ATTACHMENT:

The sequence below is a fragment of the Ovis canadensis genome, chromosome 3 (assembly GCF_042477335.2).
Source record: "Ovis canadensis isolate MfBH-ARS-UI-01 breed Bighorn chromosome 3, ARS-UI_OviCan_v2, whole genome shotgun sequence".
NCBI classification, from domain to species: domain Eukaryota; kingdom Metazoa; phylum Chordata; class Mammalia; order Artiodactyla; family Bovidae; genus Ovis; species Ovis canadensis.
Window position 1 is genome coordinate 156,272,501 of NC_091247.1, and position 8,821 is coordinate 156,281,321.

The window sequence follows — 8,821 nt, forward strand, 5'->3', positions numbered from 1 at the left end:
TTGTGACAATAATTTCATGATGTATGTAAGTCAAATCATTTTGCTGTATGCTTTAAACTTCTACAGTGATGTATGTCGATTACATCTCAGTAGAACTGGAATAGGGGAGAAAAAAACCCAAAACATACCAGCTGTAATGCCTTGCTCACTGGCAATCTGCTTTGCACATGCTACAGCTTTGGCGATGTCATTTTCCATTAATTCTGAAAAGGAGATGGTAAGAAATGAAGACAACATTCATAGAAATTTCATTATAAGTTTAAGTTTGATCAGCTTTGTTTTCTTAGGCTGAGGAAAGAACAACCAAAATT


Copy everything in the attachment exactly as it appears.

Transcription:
The sequence below is a fragment of the Ovis canadensis genome, chromosome 3 (assembly GCF_042477335.2).
Source record: "Ovis canadensis isolate MfBH-ARS-UI-01 breed Bighorn chromosome 3, ARS-UI_OviCan_v2, whole genome shotgun sequence".
NCBI classification, from domain to species: domain Eukaryota; kingdom Metazoa; phylum Chordata; class Mammalia; order Artiodactyla; family Bovidae; genus Ovis; species Ovis canadensis.
Window position 1 is genome coordinate 156,272,501 of NC_091247.1, and position 8,821 is coordinate 156,281,321.

The window sequence follows — 8,821 nt, forward strand, 5'->3', positions numbered from 1 at the left end:
TTGTGACAATAATTTCATGATGTATGTAAGTCAAATCATTTTGCTGTATGCTTTAAACTTCTACAGTGATGTATGTCGATTACATCTCAGTAGAACTGGAATAGGGGAGAAAAAAACCCAAAACATACCAGCTGTAATGCCTTGCTCACTGGCAATCTGCTTTGCACATGCTACAGCTTTGGCGATGTCATTTTCCATTAATTCTGAAAAGGAGATGGTAAGAAATGAAGACAACATTCATAGAAATTTCATTATAAGTTTAAGTTTGATCAGCTTTGTTTTCTTAGGCTGAGGAAAGAACAACCAAAATT